Brussels sprouts are a common staple today but they have a fairly short history. The plant was first cultivated in Ancient Rome and later in Belgium around the thirteenth century. Brussels sprouts belong to the cabbage family and they are actually the same plant species as kale, cabbage, broccoli, and cauliflower: B. oleracea. Also known as wild mustard, the plant is cultivated to select for stems and flowers in the case of broccoli, terminal buds for cabbage, and lateral buds for Brussels sprouts. Brussels sprouts are now considered a superfood with a powerful blend of nutrients like folate, vitamin C, vitamin K, vitamin A, fiber, and protein.
Here are some of the most important health benefits of eating more Brussels sprouts.
Dietary fiber is one of the best remedies for constipation. Insoluble fiber adds bulk to the stool to help it pass more quickly through the intestines, while soluble fiber slows digestion to improve nutrient absorption. Fiber has been shown to relieve chronic constipation in adults without the potential side effects of laxatives while improving gut health. Brussels sprouts are one of the best sources of fiber to relieve constipation with four grams of fiber per cup and only fifty-six calories. Research shows adults should get at least twenty-five grams of fiber per day for women and thirty-eight grams per day for men to reduce the risk of constipation and serious conditions like heart disease and cancer yet the average American consumes just fifteen grams per day. Adding Brussels sprouts to one's diet can help with daily fiber needs.
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Regulate Blood Sugar
Research shows Brussels sprouts may help regulate blood sugar thanks to high fiber content and an antioxidant called alpha-lipoic acid. The high fiber in Brussels sprouts helps maintain blood sugar by moving through the body slowly without being digested and slowing the absorption of sugar. The alpha-lipoic acid in Brussels sprouts also plays a role in regulating blood sugar. This antioxidant has been found to boost insulin sensitivity. Insulin is the hormone that transports sugar from the blood to the cells to keep blood sugar levels healthy. It's believed alpha-lipoic acid helps insulin work more efficiently. Researchers also believe alpha-lipoic acid supplements or a diet rich in foods with alpha-lipoic acid can help with insulin resistance and neuropathy associated with diabetes.
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While inflammation is a healthy and normal immune response, chronic inflammation may be a common factor in many diseases like heart disease, diabetes, Alzheimer's disease, and cancer. Chronic inflammation can affect many internal systems and organs, including the lining of blood vessels. This inflammation is often associated with free radical damage and oxidative stress to cells, which slowly causes damage. Certain foods contain compounds that help fight inflammation. Cruciferous vegetables like Brussels sprouts have known anti-inflammatory properties and studies have shown a diet high in cruciferous vegetables is associated with lower blood levels of inflammatory markers. Brussels sprouts also contain antioxidants that help neutralize free radicals responsible for inflammation. One of the most powerful antioxidants in Brussels sprouts is kaempferol, which alleviates inflammation. A diet high in foods with kaempferol has been associated with a lower risk of diabetes, certain types of cancer, and arthritis.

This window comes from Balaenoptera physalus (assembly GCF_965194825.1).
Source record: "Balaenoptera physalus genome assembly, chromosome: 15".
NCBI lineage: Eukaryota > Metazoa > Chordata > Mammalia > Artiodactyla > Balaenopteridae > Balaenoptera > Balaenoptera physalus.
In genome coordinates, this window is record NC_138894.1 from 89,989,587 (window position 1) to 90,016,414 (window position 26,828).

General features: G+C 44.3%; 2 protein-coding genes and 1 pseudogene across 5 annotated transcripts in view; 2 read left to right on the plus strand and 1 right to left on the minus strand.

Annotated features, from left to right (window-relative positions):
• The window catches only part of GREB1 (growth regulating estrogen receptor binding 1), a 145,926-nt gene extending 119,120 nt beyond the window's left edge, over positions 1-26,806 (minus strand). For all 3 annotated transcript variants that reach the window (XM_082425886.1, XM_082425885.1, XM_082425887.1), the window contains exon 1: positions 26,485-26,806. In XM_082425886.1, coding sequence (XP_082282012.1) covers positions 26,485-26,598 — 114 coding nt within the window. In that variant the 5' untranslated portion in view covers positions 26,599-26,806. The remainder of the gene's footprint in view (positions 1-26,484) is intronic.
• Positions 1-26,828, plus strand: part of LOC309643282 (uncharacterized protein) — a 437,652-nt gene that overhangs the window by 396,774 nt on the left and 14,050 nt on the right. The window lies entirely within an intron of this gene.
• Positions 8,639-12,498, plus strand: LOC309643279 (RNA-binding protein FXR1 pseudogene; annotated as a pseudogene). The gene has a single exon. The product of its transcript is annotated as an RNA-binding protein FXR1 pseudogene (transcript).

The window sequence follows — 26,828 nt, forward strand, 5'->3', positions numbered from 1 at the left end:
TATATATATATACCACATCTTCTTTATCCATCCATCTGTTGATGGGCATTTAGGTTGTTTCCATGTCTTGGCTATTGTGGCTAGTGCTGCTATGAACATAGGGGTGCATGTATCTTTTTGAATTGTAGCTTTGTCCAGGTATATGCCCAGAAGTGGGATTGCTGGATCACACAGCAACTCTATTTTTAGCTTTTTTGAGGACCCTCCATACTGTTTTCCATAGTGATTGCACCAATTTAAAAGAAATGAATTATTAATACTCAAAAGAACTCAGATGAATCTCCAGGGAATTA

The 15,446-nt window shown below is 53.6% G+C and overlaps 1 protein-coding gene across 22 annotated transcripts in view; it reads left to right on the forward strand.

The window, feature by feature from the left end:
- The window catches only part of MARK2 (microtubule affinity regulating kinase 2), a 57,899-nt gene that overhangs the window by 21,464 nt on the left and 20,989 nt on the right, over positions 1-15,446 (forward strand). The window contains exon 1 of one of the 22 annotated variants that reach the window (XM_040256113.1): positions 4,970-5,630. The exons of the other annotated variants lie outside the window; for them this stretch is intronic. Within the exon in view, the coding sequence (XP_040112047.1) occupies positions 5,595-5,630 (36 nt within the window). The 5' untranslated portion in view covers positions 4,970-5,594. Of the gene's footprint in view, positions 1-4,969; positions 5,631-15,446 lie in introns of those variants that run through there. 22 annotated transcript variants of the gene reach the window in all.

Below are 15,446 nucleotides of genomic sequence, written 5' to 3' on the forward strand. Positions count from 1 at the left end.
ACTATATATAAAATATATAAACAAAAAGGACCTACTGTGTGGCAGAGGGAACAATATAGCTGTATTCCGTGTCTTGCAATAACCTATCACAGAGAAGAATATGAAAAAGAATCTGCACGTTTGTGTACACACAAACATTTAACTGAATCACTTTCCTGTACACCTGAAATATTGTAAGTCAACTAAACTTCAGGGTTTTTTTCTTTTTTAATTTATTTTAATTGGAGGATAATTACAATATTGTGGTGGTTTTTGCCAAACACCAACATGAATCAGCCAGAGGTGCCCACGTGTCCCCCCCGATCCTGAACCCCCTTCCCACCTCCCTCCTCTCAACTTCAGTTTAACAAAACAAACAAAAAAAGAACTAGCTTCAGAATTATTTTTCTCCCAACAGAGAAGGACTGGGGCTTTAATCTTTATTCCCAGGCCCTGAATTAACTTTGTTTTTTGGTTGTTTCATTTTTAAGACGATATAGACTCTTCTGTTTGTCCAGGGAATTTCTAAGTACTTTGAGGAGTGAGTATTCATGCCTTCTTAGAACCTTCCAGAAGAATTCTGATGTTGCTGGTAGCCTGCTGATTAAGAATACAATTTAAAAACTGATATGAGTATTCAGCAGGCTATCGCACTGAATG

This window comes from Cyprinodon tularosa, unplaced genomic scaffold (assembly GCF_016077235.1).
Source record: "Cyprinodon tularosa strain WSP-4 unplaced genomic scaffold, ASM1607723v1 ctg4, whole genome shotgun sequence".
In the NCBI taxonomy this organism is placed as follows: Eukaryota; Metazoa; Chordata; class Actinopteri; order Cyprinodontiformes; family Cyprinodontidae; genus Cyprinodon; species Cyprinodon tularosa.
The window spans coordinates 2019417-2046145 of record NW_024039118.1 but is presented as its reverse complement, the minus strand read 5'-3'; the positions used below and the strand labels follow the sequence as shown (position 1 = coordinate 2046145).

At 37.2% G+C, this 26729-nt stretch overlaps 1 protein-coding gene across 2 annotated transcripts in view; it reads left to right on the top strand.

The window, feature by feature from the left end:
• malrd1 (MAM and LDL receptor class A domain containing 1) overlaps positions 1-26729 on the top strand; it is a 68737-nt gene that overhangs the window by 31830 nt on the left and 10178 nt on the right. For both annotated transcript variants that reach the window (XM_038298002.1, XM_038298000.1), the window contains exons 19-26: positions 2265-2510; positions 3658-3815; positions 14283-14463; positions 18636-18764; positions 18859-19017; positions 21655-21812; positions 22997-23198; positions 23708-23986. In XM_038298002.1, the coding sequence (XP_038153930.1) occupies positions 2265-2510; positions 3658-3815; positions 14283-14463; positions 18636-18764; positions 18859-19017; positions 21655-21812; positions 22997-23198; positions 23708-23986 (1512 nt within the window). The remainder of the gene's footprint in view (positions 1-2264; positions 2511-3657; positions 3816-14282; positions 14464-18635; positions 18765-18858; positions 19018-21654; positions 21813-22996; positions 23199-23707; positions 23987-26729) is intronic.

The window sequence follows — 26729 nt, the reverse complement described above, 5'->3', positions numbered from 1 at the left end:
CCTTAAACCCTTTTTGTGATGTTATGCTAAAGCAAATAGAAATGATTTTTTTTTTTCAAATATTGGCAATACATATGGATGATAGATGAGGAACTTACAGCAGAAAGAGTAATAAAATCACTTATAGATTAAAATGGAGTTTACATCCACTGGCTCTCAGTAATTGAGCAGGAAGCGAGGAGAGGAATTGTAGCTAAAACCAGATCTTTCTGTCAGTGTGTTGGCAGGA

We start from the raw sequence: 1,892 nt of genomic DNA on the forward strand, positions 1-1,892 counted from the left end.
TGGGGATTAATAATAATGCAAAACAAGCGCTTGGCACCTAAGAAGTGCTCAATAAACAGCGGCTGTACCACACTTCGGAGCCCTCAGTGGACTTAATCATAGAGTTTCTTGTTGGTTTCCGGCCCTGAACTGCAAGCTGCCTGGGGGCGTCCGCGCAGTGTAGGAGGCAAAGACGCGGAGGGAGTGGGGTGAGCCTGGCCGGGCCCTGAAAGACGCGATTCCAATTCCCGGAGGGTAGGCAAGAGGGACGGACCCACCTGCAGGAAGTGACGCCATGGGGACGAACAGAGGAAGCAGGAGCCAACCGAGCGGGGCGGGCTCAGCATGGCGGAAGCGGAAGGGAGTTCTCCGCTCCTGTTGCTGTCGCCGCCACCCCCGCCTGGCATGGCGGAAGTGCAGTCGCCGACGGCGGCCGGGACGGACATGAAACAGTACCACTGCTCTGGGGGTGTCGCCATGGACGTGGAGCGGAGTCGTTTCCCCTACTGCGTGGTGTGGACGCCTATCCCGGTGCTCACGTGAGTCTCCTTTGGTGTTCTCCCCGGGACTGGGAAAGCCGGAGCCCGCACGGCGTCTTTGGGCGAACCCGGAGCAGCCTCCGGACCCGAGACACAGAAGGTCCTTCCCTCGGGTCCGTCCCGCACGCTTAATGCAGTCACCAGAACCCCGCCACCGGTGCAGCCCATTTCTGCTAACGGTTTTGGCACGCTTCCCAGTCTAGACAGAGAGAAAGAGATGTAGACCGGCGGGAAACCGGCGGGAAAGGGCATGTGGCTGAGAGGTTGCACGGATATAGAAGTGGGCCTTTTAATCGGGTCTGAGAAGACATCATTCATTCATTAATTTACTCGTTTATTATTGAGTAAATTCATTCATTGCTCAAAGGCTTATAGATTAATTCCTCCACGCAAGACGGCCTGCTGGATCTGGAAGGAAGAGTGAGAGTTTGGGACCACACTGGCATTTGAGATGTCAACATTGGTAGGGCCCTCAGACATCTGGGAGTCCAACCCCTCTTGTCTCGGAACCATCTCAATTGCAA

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Slows Cognitive Decline
A growing body of research indicates the antioxidants, vitamin A, and vitamin E in foods like Brussels sprouts, walnuts, and blueberries can reduce inflammation and slow cognitive decline. Eating foods high in vitamin A like Brussels sprouts slows cognitive decline because vitamin A is converted into retinoic acid, which works with the central nervous system and interacts with brain receptors. It's believed retinoic acid helps boost the number of brain neurons and connections. Brussels sprouts are also rich in omega fatty acids and tryptophan, which are important for healthy brain function and may help with DNA repair in cells. In a recent study, researchers at the University of Aberdeen created a 'supercharged' vitamin A inspired by the vitamin content of Brussels sprouts that will eventually be used in human trials for Alzheimer's disease.
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Benefits Bone Health
Brussels sprouts are an excellent source of vitamin K, which benefits bone health and helps with blood clotting. Just half a cup of Brussels sprouts contains 137% of an individual's recommended daily intake of vitamin K, which plays a role in bone metabolism and helps protect against osteoporosis. According to new research, the MK-7 form of vitamin K2 helps keep calcium in bones and out of arteries, where it leads to arterial calcification. Vitamin K1, which is found in dark, leafy greens like Brussels sprouts, can help reduce the risk of bone fractures. Because vitamin K is fat-soluble, the body absorbs it better when it's taken with healthy fat sources such as fish or nuts.